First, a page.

Rutgers Expert Available to Discuss the First Thanksgiving, Teaching Accurate Depictions of Pilgrims and Native Americans


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  • newswise-fullscreen Rutgers Expert Available to Discuss the First Thanksgiving, Teaching Accurate Depictions of Pilgrims and Native Americans

    Credit: Nick Romanenko/Rutgers University

    Camilla Townsend, Distinguished Professor of History at Rutgers–New Brunswick

FOR IMMEDIATE RELEASE

Media contact: Cynthia Medina, c.medina@rutgers.edu, 848-445-1940

Rutgers Expert Available to Discuss the First Thanksgiving, Teaching Accurate Depictions of Pilgrims and Native Americans

Newswise — New Brunswick, N.J. (Nov. 20, 2019) – Rutgers scholar Camilla Townsend is available to discuss the history of the first Thanksgiving, and how to teach children a truthful depiction of the holiday’s history while still enjoying the positive aspects of its modern representation.  

“Thanksgiving is the one holiday that Americans of all persuasions share. It bears within it a lovely concept. Many Native Americans celebrate it with their friends and loved ones as well. However, the story that we tell about the Pilgrims and their friendship with the indigenous peoples is an element that we should consider revising—not so much because of inaccuracies about specifics, but because it encourages us to see only what is good in America’s history, and ignore what caused others pain,” Townsend said.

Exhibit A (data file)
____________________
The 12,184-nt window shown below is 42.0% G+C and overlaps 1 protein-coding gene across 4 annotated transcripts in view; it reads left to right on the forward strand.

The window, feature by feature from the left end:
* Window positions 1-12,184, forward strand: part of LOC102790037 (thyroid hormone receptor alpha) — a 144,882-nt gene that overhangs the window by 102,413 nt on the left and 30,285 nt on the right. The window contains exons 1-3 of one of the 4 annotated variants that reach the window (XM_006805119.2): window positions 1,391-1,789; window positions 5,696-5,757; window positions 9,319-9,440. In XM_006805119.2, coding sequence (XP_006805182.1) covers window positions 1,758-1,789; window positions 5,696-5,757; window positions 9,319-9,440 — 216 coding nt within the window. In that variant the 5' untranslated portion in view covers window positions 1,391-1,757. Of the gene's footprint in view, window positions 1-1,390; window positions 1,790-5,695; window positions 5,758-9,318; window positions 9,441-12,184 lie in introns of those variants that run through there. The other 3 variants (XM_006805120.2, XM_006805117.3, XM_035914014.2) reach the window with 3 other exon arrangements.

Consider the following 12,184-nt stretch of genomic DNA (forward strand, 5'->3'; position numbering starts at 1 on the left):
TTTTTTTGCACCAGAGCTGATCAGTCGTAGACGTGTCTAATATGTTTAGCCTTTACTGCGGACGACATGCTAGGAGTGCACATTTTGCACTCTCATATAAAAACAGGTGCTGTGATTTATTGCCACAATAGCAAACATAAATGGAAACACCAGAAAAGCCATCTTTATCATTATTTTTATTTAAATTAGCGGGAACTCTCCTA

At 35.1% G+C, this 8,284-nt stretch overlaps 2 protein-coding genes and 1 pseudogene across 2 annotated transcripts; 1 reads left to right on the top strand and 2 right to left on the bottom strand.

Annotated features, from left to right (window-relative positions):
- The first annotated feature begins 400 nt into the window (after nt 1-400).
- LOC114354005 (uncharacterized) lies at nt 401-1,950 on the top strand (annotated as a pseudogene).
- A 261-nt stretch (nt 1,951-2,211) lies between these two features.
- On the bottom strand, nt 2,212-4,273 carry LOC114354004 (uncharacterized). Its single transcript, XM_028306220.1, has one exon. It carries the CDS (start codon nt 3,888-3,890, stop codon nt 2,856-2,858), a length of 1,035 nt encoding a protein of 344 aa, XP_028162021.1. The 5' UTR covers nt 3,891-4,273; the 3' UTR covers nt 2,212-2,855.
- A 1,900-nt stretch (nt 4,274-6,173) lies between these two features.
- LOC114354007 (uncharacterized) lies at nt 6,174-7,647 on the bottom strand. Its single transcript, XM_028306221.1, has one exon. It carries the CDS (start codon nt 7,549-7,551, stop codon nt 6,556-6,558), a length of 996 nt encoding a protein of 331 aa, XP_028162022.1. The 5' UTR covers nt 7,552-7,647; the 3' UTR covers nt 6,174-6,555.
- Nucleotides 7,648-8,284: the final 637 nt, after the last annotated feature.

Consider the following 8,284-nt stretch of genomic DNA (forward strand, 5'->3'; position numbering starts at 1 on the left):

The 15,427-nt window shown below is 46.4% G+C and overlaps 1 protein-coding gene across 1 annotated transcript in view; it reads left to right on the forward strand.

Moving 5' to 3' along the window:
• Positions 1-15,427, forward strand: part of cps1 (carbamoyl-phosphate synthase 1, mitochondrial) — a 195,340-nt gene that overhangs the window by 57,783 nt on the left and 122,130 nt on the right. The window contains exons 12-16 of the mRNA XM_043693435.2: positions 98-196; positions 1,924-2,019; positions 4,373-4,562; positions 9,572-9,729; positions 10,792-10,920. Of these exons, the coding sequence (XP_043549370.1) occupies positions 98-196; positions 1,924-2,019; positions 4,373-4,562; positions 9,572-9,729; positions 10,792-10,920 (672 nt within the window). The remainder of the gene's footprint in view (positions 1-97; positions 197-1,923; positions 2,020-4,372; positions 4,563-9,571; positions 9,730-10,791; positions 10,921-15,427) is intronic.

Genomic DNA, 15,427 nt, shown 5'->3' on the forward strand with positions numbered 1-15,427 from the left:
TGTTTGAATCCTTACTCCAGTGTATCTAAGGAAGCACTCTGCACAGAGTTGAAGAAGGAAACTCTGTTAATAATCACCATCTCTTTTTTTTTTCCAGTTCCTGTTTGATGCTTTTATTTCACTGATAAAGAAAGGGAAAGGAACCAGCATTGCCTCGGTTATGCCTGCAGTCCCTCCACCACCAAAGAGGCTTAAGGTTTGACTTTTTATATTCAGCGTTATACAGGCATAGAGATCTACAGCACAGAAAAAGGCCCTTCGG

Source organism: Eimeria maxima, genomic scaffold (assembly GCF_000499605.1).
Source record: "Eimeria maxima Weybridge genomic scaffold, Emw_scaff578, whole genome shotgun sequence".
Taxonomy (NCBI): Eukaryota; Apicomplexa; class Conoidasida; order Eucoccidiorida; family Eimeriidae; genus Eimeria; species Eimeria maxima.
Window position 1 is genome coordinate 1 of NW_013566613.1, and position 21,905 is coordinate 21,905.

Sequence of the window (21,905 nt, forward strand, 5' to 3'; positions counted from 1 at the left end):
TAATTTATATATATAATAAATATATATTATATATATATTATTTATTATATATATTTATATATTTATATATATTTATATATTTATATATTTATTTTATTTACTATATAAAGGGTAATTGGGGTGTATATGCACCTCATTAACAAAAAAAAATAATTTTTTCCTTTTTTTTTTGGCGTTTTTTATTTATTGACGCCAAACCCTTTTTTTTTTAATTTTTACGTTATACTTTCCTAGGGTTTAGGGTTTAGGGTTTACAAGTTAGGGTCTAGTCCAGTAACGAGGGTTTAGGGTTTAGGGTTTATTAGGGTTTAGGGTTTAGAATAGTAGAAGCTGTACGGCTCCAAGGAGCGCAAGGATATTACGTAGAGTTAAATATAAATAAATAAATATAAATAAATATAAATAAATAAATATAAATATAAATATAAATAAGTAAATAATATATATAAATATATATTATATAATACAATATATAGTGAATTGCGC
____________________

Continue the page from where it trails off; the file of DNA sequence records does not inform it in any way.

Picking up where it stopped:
Regarding the first Thanksgiving holiday, Townsend said, “The settlers depended on the Native Americans. They lived near them and learned from them which native plants were good to eat and how to grow crops in varying climates. The indigenous peoples frequently traded with the settlers, and the two groups often ate together on feast days. Many even forged lasting friendships. When we teach our children the story of the first Thanksgiving, however, it is important not to forget the period of displacement and loss, the effects of which are still with the Native American community. We should have open discussions about what happened and what still needs to be done.”

Townsend, a Distinguished Professor of history at Rutgers–New Brunswick, is an expert in Native American history and the author of Fifth Sun: A New History of the Aztecs (2019). She can be reached by contacting Cynthia Medina at c.medina@rutgers.edu.  

Download photos of Townsend at this link: https://rutgers.box.com/s/jq1mdokuodejo6mfxyvwpju59y66pmcm

 

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Broadcast interviews: Rutgers University–New Brunswick has broadcast-quality TV and radio studios available for remote live or taped interviews with Rutgers experts. For more information, contact Cynthia Medina c.medina@rutgers.edu

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